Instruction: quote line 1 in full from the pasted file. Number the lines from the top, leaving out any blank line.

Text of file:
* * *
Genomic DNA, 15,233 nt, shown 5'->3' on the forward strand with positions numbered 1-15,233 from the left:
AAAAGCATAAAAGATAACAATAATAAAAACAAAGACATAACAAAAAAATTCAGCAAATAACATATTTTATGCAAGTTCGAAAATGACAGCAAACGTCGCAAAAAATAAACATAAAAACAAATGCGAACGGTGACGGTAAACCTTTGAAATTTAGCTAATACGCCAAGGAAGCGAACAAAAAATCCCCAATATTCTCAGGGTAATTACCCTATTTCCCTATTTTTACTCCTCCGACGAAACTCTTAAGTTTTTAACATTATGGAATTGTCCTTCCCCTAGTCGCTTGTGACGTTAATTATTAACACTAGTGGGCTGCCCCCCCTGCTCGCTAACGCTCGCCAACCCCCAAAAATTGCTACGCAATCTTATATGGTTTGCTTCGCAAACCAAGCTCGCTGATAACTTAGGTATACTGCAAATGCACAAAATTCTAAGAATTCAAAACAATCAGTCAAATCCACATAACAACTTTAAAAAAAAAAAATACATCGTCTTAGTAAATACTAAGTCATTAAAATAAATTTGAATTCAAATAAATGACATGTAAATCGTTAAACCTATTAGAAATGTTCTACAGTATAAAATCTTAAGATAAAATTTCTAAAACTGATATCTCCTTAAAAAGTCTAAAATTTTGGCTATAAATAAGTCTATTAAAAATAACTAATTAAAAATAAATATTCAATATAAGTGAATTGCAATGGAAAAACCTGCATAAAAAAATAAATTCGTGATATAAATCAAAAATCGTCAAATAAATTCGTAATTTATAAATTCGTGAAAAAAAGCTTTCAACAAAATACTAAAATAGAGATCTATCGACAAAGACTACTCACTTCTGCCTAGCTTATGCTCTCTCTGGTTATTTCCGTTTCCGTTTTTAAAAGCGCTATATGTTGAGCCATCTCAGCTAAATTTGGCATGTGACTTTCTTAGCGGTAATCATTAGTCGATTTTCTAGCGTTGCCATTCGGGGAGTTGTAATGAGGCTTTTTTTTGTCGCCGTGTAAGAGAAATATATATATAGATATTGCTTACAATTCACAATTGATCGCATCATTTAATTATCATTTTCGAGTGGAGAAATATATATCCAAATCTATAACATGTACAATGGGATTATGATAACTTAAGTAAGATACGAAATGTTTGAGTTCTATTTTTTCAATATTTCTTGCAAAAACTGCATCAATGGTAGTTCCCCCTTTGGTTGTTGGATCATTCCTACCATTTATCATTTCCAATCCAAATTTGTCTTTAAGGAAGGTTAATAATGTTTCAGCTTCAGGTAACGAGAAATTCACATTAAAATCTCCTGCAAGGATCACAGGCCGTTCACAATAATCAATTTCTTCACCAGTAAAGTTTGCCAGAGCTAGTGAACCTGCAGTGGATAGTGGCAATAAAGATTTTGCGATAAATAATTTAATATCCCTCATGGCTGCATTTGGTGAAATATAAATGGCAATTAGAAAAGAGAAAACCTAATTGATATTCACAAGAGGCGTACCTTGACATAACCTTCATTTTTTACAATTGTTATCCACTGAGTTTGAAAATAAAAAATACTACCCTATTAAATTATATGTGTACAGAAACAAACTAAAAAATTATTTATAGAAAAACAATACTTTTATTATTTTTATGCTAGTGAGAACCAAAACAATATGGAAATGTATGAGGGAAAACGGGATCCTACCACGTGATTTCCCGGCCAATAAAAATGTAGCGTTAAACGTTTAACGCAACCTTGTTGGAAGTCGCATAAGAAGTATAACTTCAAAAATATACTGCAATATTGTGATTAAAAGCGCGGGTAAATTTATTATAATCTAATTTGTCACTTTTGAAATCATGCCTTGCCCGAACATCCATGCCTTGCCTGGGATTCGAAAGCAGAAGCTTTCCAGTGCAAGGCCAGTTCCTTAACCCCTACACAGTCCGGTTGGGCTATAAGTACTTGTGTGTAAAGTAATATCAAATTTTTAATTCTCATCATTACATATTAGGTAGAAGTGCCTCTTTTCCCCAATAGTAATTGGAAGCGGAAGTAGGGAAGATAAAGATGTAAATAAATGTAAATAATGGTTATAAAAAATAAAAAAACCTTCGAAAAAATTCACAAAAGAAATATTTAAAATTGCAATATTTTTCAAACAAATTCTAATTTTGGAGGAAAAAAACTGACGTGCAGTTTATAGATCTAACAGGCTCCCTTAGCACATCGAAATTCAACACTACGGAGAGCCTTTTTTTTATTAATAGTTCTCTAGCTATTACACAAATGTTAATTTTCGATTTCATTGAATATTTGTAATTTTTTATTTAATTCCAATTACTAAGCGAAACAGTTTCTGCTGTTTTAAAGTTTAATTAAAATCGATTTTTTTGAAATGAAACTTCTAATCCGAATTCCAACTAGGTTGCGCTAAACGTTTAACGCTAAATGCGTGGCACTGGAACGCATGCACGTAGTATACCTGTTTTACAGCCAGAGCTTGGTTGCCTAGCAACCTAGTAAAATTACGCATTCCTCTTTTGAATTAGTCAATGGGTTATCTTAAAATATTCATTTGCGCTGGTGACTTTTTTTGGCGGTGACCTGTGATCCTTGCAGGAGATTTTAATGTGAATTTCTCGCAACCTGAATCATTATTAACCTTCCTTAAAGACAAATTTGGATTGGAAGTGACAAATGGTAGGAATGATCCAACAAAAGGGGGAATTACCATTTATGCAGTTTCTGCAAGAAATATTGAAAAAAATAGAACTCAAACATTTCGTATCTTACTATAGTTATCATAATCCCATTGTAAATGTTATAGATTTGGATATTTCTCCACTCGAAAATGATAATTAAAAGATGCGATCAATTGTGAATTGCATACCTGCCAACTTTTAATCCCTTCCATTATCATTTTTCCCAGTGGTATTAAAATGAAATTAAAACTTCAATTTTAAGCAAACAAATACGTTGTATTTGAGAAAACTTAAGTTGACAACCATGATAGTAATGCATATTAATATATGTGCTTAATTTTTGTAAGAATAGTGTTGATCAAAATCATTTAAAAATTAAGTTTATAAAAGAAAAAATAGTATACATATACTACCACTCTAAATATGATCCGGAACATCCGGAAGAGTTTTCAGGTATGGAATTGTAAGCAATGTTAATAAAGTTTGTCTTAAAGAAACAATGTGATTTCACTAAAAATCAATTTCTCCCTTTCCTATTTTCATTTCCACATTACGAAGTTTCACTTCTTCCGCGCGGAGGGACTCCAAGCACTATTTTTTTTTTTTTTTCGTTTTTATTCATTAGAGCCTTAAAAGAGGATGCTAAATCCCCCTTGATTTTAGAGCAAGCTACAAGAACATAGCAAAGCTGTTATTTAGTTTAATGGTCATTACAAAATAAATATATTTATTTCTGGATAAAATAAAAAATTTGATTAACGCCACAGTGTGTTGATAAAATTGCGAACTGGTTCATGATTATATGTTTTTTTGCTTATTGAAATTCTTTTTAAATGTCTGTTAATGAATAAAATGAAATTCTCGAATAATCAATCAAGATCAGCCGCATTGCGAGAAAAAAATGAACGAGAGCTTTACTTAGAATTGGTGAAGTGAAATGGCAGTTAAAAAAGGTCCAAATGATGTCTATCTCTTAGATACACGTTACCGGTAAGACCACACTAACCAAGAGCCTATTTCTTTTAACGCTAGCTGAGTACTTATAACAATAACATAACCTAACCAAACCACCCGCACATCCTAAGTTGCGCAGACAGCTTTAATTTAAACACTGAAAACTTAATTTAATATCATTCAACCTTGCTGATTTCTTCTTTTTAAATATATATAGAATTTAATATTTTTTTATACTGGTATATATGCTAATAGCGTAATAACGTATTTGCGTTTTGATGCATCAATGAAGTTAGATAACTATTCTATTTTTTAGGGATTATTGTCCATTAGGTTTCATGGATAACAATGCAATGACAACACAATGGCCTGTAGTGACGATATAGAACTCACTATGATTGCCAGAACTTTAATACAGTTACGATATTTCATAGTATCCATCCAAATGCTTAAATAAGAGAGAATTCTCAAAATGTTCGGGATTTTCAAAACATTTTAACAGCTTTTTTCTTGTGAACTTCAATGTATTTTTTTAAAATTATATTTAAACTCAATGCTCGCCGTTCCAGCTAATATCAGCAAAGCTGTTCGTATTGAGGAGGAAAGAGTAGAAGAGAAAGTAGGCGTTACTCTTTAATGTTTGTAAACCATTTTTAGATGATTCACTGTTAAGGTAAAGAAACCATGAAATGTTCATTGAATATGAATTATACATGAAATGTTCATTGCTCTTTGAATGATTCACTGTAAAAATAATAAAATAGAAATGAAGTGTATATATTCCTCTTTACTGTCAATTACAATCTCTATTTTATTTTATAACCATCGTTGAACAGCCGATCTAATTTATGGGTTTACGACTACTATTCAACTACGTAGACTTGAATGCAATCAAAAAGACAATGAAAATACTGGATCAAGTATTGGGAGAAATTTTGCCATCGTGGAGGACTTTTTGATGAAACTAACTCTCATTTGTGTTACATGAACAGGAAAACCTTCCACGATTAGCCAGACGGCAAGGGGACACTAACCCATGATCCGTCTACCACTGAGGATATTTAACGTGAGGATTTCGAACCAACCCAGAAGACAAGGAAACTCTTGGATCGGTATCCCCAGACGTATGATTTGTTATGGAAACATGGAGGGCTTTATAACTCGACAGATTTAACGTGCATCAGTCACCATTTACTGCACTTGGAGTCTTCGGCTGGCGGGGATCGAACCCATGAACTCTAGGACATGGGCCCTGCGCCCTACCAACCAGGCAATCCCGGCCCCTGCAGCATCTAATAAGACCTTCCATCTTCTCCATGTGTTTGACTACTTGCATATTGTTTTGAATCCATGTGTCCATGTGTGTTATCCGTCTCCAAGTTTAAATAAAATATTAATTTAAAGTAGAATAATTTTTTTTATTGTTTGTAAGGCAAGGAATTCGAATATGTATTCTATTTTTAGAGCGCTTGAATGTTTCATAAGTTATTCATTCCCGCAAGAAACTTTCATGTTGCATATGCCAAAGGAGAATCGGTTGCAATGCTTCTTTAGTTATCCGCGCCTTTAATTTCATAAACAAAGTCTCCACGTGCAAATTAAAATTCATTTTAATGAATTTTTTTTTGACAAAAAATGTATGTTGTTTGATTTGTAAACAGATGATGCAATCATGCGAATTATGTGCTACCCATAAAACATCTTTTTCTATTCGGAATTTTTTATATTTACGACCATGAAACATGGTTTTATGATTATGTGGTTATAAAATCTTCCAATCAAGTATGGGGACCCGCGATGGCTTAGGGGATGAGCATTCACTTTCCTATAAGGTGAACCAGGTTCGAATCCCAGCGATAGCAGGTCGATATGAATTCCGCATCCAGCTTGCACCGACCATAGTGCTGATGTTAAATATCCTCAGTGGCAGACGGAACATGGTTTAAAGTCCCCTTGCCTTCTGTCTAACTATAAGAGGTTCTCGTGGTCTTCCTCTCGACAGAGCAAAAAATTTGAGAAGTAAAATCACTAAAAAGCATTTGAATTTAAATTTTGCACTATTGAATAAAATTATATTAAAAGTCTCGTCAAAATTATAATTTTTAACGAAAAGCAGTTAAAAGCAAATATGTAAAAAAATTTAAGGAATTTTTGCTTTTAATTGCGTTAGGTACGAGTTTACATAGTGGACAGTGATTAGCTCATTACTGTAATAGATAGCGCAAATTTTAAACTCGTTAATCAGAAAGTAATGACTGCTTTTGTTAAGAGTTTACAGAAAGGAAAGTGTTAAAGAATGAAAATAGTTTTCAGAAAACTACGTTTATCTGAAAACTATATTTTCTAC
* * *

Genomic DNA, 15,233 nt, shown 5'->3' on the forward strand with positions numbered 1-15,233 from the left: